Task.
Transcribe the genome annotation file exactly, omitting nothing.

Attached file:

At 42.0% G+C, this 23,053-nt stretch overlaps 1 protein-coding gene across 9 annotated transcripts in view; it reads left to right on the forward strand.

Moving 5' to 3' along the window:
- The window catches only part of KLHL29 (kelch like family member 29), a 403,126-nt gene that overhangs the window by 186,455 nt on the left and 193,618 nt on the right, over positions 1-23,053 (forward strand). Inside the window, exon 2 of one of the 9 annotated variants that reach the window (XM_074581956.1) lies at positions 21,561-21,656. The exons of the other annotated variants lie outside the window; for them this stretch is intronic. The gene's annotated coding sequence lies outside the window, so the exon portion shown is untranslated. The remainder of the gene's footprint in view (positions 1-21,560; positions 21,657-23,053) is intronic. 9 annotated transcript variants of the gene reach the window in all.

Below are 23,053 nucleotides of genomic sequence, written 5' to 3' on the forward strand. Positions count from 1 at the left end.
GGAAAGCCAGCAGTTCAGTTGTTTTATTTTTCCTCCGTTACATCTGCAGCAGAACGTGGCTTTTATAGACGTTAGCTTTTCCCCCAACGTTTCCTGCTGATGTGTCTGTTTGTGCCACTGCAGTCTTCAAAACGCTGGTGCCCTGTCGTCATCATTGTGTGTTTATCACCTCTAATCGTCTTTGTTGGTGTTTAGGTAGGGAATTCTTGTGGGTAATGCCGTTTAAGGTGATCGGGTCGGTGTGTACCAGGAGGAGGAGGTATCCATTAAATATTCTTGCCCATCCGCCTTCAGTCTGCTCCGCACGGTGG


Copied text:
At 42.0% G+C, this 23,053-nt stretch overlaps 1 protein-coding gene across 9 annotated transcripts in view; it reads left to right on the forward strand.

Moving 5' to 3' along the window:
- The window catches only part of KLHL29 (kelch like family member 29), a 403,126-nt gene that overhangs the window by 186,455 nt on the left and 193,618 nt on the right, over positions 1-23,053 (forward strand). Inside the window, exon 2 of one of the 9 annotated variants that reach the window (XM_074581956.1) lies at positions 21,561-21,656. The exons of the other annotated variants lie outside the window; for them this stretch is intronic. The gene's annotated coding sequence lies outside the window, so the exon portion shown is untranslated. The remainder of the gene's footprint in view (positions 1-21,560; positions 21,657-23,053) is intronic. 9 annotated transcript variants of the gene reach the window in all.

Below are 23,053 nucleotides of genomic sequence, written 5' to 3' on the forward strand. Positions count from 1 at the left end.
GGAAAGCCAGCAGTTCAGTTGTTTTATTTTTCCTCCGTTACATCTGCAGCAGAACGTGGCTTTTATAGACGTTAGCTTTTCCCCCAACGTTTCCTGCTGATGTGTCTGTTTGTGCCACTGCAGTCTTCAAAACGCTGGTGCCCTGTCGTCATCATTGTGTGTTTATCACCTCTAATCGTCTTTGTTGGTGTTTAGGTAGGGAATTCTTGTGGGTAATGCCGTTTAAGGTGATCGGGTCGGTGTGTACCAGGAGGAGGAGGTATCCATTAAATATTCTTGCCCATCCGCCTTCAGTCTGCTCCGCACGGTGG